We were the main focus of the assembly and introduced ourselves to nearly 1000 on looking pupils and told them the thing we were most looking forward to on our trip. For many that was experiencing the culture and trying different foods. Once the assembly had finished, we travelled in two small minibuses to a resort where there was a small lake with boats, bikes to ride around the paths, a pool and a volleyball court. It was a very fun and relaxing day, surrounded by some of the most beautiful scenery we had ever seen. When each of us returned to the host families we ate and were left to bond with our exchanges. 

On Wednesday, we went sight-seeing at Fort Kochi. We saw the oldest church in Kochi, which was full of ornate decorations and depictions of Jesus, and the Chinese fishing nets, which had some very interesting mechanisms to lower the net into the water and lift it out again later on. We visited a Portuguese Palace, and also a Jewish synagogue. The synagogue was filled with multi coloured glass chandeliers, and the tiles on the floor each had a different picture painted onto them. We then ate lunch in the coach where we then saw Cranbrook School who were also on their Indian trip at the same time! After lunch we went souvenir shopping near the synagogue and we all bought many of our gifts there. On the way back to the school, we visited a ginger factory and saw the different stages of sorting and refinement.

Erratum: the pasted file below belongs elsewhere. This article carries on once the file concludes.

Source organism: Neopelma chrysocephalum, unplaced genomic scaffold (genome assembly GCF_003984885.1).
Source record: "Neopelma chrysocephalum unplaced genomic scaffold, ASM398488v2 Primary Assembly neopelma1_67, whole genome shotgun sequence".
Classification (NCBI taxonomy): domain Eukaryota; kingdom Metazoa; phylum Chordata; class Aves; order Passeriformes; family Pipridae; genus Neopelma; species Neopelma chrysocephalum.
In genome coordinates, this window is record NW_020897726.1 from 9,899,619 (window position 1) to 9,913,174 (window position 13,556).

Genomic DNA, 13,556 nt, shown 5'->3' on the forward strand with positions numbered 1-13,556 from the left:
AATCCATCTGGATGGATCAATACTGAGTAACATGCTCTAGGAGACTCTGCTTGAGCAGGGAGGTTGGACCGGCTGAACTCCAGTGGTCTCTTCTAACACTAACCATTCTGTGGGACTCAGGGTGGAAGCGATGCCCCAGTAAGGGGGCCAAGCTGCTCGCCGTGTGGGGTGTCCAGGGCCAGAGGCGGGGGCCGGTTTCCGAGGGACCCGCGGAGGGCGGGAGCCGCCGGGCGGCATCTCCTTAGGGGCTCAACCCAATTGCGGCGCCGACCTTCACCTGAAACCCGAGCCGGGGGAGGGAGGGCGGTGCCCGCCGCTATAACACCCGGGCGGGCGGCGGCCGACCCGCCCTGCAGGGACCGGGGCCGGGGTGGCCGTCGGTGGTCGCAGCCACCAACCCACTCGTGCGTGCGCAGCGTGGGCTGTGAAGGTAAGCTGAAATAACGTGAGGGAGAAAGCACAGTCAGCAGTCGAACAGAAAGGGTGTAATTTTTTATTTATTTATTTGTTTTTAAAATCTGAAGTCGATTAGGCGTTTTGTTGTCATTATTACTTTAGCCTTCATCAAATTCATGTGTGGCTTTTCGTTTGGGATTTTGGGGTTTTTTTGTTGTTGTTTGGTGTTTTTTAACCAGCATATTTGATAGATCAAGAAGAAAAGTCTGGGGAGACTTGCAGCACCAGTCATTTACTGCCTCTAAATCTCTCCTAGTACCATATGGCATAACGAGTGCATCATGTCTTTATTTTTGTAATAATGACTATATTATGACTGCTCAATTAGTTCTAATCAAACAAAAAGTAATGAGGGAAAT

On Thursday we visited the Hill palace which had hundreds of steps to climb to reach it. It was very interesting and definitely worth the climb because we saw lots of different things in the palace, making it more like a museum. For lunch we visited a hotel restaurant and had a buffet before making our way to our next stop. We then saw a traditional martial arts demonstration and had a talk on murals (wall paintings). This was a pretty short day and we returned to the school before going home.  Another fun filled evening with the hosts was in store, some went shopping, some went out to play, but everyone enjoyed their time with their exchanges.